Five key staff members in Mayor Marion Barry's office were given raises or promotions just four days before Barry announced a freeze on all hiring and promotions in the city government.

Dwight S. Cropp, Executive Secretary of the District government said that Ivanhoe Donaldson, the mayor's general assistant, was given a merit raise and that Lillian Sedgewick, a special assistant to Barry, and Marlene Johnson, the mayor's deputy legal counsel were both given raises based on advances in civil service grade.

Marie Dias, formerly a special assistant to Donaldson, was made a special assistant to Barry, and Sybil Hammond, Barry's appointments secretary, was also made a special mayoral assistant.

All five work in the mayor's suite of offices on the fifth floor of the District Building, and all are politically close to the mayor.

The raises and promotions were made on Feb. 25, just four days before Barry ordered a freeze on hiring and promotions for city government employes as part of an emergency program to avoid an estimated $172.4 deficit in the current city budget.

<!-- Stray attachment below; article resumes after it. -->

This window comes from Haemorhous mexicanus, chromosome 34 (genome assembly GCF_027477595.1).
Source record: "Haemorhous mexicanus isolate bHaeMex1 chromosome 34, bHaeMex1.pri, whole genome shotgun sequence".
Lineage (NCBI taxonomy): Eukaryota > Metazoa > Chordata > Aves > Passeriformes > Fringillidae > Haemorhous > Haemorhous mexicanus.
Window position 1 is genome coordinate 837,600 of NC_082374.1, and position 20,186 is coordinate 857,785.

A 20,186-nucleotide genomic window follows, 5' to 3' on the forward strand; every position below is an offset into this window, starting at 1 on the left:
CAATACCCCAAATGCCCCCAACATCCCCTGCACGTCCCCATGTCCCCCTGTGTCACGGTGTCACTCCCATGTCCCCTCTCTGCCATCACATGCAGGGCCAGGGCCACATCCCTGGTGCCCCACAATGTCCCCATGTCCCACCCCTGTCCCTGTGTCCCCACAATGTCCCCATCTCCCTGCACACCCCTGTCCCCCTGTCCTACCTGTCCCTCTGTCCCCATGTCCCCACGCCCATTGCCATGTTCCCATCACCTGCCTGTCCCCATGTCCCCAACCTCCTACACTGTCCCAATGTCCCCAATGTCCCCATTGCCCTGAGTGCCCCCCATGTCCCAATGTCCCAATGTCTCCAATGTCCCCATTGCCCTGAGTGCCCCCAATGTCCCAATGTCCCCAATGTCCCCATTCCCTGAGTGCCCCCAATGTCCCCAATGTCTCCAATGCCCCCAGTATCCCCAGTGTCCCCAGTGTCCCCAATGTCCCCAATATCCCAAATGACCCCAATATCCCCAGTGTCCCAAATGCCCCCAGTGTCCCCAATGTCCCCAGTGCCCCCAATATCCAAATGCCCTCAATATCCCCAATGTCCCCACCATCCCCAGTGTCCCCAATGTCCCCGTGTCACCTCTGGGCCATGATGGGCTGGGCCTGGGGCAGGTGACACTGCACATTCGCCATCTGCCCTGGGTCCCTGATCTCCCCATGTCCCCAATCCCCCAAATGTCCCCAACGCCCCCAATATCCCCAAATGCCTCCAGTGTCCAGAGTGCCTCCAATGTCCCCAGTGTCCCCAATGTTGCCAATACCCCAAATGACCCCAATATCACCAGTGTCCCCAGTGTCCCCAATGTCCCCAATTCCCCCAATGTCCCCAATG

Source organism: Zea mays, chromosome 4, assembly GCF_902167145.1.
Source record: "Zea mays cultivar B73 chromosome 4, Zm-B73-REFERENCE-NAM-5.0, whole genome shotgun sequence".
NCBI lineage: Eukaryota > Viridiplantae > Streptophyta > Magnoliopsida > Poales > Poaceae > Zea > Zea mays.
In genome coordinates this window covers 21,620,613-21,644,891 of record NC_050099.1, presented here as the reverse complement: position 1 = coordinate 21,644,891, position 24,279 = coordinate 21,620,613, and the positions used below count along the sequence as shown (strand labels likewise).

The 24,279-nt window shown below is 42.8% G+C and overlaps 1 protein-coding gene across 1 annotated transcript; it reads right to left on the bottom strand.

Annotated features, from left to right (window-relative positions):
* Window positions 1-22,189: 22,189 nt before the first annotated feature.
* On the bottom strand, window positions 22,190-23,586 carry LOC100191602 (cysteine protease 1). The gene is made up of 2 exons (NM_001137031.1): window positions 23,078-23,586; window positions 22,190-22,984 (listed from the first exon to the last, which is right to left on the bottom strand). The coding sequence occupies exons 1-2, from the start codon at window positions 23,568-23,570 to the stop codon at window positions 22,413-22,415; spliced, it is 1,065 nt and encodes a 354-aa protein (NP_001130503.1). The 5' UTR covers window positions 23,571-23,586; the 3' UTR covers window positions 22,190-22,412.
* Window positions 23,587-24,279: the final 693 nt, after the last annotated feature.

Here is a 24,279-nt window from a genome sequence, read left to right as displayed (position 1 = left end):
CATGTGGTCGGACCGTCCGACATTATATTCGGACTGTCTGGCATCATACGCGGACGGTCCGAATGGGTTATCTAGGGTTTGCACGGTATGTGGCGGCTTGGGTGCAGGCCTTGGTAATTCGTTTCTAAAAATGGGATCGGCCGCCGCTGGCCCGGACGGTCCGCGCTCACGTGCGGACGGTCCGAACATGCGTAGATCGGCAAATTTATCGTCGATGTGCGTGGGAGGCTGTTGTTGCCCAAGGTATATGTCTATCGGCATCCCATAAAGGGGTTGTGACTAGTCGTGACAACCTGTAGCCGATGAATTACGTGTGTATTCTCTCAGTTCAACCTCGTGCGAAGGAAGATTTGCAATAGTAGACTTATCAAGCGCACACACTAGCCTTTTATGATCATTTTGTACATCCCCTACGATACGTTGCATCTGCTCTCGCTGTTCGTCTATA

Several days later, Barry announced a series of new or increased taxes and users fees expected to total $24.1 million that will fall heavily in the city's commercial and business interests as a major part of his effort to make up the shortage.

Cropp said last night that the timing of the raises for Barry's office personnel was "coincidental." He said that in December, Barry began a series of meetings with his staff to assess performance during the past year and plan for the future, and that the promotions and raises were the result of those meetings.